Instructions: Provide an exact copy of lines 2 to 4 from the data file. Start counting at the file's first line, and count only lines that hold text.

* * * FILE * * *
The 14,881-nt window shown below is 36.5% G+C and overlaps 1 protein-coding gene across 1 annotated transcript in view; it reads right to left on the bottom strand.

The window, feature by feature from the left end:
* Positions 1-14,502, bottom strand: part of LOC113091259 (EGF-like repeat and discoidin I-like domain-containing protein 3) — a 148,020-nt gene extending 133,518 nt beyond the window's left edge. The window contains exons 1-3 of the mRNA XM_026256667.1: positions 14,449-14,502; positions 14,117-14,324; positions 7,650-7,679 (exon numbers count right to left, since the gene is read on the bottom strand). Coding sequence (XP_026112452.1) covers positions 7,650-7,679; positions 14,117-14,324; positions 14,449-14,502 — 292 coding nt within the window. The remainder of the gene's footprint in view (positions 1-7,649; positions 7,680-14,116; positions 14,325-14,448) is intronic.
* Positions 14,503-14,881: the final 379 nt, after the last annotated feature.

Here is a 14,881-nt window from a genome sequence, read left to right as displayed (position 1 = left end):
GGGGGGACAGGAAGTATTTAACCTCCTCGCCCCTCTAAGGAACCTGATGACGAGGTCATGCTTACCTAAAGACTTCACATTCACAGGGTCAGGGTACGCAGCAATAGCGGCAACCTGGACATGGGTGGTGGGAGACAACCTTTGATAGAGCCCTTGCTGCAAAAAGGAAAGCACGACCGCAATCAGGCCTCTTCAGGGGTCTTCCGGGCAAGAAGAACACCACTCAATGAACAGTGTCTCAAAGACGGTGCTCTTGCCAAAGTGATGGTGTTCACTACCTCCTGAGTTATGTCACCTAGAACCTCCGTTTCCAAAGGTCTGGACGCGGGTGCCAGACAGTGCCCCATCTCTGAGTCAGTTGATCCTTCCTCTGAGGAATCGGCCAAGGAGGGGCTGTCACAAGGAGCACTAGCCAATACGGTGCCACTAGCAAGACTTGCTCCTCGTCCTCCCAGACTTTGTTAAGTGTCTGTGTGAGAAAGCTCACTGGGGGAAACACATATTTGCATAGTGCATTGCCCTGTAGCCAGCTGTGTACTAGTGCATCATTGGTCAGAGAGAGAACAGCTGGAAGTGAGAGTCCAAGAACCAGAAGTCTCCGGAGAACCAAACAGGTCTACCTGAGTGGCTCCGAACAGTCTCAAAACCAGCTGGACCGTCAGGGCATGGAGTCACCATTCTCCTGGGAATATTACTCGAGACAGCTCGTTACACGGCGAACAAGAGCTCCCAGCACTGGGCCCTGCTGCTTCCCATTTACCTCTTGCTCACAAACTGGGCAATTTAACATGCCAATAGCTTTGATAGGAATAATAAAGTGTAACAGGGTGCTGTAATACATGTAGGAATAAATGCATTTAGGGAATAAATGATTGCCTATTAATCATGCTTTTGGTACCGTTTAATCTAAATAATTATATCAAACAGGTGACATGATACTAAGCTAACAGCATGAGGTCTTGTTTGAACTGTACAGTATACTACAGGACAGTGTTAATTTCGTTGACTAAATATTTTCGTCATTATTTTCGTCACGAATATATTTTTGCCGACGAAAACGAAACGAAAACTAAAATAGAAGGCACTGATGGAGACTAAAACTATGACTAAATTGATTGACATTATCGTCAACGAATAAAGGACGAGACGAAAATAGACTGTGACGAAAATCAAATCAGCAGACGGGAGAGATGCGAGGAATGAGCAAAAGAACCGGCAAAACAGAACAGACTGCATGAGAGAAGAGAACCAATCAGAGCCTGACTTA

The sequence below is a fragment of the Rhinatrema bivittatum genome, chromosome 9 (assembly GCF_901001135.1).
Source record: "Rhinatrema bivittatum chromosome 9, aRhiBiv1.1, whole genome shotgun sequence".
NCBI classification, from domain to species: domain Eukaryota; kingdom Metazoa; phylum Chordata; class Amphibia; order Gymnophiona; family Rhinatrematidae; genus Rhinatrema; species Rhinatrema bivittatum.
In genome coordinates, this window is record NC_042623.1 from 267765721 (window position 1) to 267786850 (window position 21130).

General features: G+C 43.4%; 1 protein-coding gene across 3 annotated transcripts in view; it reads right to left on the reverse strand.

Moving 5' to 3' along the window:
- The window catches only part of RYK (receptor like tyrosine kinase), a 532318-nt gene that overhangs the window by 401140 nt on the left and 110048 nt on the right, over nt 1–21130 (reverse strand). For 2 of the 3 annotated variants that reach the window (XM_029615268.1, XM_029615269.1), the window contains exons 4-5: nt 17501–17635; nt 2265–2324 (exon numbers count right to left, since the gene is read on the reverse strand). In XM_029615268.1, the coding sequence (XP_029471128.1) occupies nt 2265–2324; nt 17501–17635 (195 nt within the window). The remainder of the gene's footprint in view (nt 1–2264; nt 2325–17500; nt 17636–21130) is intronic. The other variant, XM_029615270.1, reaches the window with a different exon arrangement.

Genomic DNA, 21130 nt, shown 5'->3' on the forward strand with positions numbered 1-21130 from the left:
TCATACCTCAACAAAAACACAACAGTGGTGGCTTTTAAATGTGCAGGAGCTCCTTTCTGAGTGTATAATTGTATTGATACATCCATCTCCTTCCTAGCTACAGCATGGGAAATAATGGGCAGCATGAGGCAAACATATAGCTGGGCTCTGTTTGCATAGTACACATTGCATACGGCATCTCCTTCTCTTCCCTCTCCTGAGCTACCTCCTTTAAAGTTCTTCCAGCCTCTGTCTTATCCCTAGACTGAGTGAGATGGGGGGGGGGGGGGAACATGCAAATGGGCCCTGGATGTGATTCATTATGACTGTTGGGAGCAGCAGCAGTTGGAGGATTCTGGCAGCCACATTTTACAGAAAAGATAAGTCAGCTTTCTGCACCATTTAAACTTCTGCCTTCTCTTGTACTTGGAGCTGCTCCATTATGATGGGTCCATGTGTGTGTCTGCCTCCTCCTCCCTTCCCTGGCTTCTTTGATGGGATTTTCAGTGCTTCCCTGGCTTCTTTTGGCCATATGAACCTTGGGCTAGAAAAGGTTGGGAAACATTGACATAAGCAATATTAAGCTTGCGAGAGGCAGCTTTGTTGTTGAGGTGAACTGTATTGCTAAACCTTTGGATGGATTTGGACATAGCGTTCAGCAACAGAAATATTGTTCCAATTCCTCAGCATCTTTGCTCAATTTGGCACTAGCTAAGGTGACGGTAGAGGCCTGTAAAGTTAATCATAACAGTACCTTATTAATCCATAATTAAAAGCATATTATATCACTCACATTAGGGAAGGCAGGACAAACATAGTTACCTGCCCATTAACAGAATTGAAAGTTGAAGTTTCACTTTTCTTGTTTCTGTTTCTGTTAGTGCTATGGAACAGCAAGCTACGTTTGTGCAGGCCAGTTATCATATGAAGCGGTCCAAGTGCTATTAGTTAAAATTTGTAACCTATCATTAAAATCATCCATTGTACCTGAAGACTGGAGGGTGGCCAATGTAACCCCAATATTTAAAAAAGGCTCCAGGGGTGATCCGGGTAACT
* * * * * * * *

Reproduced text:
The window, feature by feature from the left end:
* Positions 1-14,502, bottom strand: part of LOC113091259 (EGF-like repeat and discoidin I-like domain-containing protein 3) — a 148,020-nt gene extending 133,518 nt beyond the window's left edge. The window contains exons 1-3 of the mRNA XM_026256667.1: positions 14,449-14,502; positions 14,117-14,324; positions 7,650-7,679 (exon numbers count right to left, since the gene is read on the bottom strand). Coding sequence (XP_026112452.1) covers positions 7,650-7,679; positions 14,117-14,324; positions 14,449-14,502 — 292 coding nt within the window. The remainder of the gene's footprint in view (positions 1-7,649; positions 7,680-14,116; positions 14,325-14,448) is intronic.
* Positions 14,503-14,881: the final 379 nt, after the last annotated feature.